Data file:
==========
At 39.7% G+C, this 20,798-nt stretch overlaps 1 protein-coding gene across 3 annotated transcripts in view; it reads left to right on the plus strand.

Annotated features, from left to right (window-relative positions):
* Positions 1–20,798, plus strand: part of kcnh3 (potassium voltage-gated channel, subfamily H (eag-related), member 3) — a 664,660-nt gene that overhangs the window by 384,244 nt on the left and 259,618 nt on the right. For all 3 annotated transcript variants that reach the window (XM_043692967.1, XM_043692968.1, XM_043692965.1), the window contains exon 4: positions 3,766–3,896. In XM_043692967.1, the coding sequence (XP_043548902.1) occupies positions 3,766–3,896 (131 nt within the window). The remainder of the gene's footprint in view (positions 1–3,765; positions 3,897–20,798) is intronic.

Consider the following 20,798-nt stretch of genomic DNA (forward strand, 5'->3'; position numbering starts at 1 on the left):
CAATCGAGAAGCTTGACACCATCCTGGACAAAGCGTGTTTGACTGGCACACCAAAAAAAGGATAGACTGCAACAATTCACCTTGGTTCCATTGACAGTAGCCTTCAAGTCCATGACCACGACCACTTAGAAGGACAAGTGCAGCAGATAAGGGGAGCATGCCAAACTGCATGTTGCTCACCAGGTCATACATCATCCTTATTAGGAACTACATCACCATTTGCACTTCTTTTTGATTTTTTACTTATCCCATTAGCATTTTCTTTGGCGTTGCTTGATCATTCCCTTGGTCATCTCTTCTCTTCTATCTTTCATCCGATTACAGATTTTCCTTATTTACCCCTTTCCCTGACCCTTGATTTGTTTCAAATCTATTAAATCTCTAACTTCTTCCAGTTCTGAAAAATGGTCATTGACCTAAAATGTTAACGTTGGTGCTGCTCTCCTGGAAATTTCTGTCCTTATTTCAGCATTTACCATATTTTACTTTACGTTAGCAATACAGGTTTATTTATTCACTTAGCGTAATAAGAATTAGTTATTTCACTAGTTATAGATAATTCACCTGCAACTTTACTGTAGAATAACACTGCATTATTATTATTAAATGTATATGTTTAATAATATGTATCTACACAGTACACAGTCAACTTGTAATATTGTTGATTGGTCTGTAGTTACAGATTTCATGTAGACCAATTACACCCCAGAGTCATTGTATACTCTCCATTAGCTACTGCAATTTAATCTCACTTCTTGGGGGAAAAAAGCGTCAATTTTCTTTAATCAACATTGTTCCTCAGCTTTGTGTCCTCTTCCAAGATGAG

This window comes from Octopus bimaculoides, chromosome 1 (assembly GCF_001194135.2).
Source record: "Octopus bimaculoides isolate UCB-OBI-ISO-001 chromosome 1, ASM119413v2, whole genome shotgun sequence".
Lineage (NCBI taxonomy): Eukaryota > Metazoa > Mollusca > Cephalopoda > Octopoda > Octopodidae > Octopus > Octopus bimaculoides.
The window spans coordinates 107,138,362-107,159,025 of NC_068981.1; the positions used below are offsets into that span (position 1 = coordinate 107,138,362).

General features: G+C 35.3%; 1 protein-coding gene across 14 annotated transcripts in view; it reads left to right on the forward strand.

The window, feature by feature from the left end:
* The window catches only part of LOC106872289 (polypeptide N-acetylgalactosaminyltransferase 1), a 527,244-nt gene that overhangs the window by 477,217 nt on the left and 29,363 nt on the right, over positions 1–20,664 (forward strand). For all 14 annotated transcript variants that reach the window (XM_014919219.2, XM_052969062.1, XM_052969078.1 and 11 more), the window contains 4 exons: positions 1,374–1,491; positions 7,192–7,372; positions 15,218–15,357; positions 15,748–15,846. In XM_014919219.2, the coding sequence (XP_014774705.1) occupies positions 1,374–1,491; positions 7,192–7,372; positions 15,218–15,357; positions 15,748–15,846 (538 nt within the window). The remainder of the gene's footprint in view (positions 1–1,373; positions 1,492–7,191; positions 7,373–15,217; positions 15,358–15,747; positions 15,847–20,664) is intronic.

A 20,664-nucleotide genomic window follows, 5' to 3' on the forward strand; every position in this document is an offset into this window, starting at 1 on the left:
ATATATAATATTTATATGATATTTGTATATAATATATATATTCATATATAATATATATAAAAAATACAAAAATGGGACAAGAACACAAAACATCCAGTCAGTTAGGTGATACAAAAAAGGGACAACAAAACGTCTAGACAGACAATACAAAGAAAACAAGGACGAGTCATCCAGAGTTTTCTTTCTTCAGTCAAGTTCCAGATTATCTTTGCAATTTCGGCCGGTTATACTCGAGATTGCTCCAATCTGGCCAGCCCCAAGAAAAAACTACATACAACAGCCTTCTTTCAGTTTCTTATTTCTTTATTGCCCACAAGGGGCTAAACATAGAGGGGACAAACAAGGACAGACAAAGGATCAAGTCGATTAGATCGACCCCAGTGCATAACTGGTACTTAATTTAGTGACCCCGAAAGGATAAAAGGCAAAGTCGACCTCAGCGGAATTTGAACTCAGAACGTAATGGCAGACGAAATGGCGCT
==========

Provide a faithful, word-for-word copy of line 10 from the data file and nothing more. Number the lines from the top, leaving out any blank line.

General features: G+C 35.3%; 1 protein-coding gene across 14 annotated transcripts in view; it reads left to right on the forward strand.